Intense propaganda marked the fight of nations for ocean trade. Protecting American interests was one of our consuls’ greatest responsibilities. Periodicals, lectures, fairs, motion pictures, and personal visits were used to make sales, to say nothing of deals and secret compacts among governments. To push its trade in the South Seas, Japan had set up a commercial museum in Singapore, and was opening a similar one in Harbin for educational work in Manchuria, Mongolia, and Siberia. From 1898, when U. S. influence was first felt in the Philippines, the people there began to flourish. It was the first chance civilization had given them. Even the harshest critic of our colony policy admitted the uplift of Manila, due to its commercial relationship with America. Hawaii had increased its producing power fortyfold since “the days of the Empire”. Puerto Rico basked in new-gained opulence, importing overseas luxuries and paying in native fruits at fancy prices. It was so in Guam; it would be so in the Virgins. America bought more and more products from the tropics. It would be in our best interest to maximize the production of those items in our own colonies. In 1922, we were paying foreigners fabulous sums each year for hemp, jute, sugar, fruits, coffee, tobacco, silk tea and rubber. Latin America was our greatest storehouse. From her we drew hides, asphalt, tobacco, rubber, sisal and fruits, as well as oil, silver, copper, zinc, wolfram, vanadium, and iron ore. Without Cuba, we would have been sugarless, and 98% of all our coffee came from Brazil. The pirate and buccaneers, the China clippers and Bedford whalers were gone, but the romance of trade and geography was not dead. How amazingly complex was foreign trade, and yet how comfortable it made us. We owe much the original sea-traders, who brought back new fruits and strange slave girls – the pioneers of barter on the sea.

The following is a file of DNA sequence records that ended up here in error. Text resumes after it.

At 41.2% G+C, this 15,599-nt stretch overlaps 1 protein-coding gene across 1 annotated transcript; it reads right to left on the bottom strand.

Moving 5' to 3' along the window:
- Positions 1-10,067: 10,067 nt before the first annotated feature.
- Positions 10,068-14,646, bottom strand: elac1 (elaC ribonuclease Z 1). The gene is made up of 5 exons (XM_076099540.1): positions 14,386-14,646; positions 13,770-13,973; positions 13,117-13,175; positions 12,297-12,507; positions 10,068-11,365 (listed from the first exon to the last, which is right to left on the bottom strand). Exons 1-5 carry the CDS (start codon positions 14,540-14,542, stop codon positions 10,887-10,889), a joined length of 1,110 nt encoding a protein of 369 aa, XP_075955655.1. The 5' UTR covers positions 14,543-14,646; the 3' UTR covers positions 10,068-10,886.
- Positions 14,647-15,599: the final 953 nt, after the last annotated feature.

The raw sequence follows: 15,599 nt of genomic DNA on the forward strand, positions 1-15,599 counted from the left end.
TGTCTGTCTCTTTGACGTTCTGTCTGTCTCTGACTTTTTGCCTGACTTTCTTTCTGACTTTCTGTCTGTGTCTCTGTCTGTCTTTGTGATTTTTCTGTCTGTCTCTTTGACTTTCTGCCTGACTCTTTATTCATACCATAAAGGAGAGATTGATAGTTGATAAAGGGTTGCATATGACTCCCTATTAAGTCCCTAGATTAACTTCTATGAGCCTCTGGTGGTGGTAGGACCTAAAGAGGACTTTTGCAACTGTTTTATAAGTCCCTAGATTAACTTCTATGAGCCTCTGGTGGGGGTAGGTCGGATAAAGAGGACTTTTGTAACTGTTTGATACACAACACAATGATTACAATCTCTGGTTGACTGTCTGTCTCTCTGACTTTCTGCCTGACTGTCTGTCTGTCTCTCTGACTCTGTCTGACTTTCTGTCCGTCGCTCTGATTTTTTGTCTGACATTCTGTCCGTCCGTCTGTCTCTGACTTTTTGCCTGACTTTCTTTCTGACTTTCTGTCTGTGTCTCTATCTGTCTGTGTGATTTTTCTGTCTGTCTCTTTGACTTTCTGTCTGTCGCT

At the bottom of the last page of the last article is a rather wordy announcement with the title “A ‘COUNTRIES OF THE CARIBBEAN’ MAP IF FEBRUARY”. Continuing its comprehensive map program of 1921, with maps of the New Europe, Asia, South America, and the Islands of the Pacific, the National Geographic Society has compiled a handsome map in colors of the Countries of the Caribbean as a supplement to the February issue of The Magazine. This map, size 44 x 25 inches, will show in detail Mexico, the republics of Central America, and the Islands of West Indies. Insert maps include Guantanamo Bay, Puerto Rico and the Virgin Islands, and the Panama Canal Zone. Maps of Africa and the World will be issued as supplements in subsequent issues.
Six weeks late. Looks like '22 will be spent catching up.